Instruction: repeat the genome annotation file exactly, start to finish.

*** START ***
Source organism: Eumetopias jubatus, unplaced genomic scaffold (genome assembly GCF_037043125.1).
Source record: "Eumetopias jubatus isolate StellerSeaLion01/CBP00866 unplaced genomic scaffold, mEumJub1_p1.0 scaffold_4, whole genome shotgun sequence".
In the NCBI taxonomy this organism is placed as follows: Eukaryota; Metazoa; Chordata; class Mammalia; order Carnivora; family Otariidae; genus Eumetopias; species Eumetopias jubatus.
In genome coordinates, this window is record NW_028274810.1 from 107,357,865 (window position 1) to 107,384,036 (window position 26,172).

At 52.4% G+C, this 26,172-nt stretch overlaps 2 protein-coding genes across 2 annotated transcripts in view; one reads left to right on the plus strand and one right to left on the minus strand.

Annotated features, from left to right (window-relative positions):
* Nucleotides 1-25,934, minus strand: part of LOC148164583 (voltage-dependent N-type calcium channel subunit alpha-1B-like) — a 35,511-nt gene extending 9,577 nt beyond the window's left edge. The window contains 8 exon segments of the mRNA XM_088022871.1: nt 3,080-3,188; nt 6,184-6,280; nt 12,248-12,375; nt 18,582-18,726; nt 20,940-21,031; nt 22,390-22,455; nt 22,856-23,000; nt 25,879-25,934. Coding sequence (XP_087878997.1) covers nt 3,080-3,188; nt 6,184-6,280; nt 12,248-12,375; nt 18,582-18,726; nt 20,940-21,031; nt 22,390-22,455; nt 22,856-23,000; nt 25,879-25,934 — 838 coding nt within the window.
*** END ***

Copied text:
Source organism: Eumetopias jubatus, unplaced genomic scaffold (genome assembly GCF_037043125.1).
Source record: "Eumetopias jubatus isolate StellerSeaLion01/CBP00866 unplaced genomic scaffold, mEumJub1_p1.0 scaffold_4, whole genome shotgun sequence".
In the NCBI taxonomy this organism is placed as follows: Eukaryota; Metazoa; Chordata; class Mammalia; order Carnivora; family Otariidae; genus Eumetopias; species Eumetopias jubatus.
In genome coordinates, this window is record NW_028274810.1 from 107,357,865 (window position 1) to 107,384,036 (window position 26,172).

At 52.4% G+C, this 26,172-nt stretch overlaps 2 protein-coding genes across 2 annotated transcripts in view; one reads left to right on the plus strand and one right to left on the minus strand.

Annotated features, from left to right (window-relative positions):
* Nucleotides 1-25,934, minus strand: part of LOC148164583 (voltage-dependent N-type calcium channel subunit alpha-1B-like) — a 35,511-nt gene extending 9,577 nt beyond the window's left edge. The window contains 8 exon segments of the mRNA XM_088022871.1: nt 3,080-3,188; nt 6,184-6,280; nt 12,248-12,375; nt 18,582-18,726; nt 20,940-21,031; nt 22,390-22,455; nt 22,856-23,000; nt 25,879-25,934. Coding sequence (XP_087878997.1) covers nt 3,080-3,188; nt 6,184-6,280; nt 12,248-12,375; nt 18,582-18,726; nt 20,940-21,031; nt 22,390-22,455; nt 22,856-23,000; nt 25,879-25,934 — 838 coding nt within the window.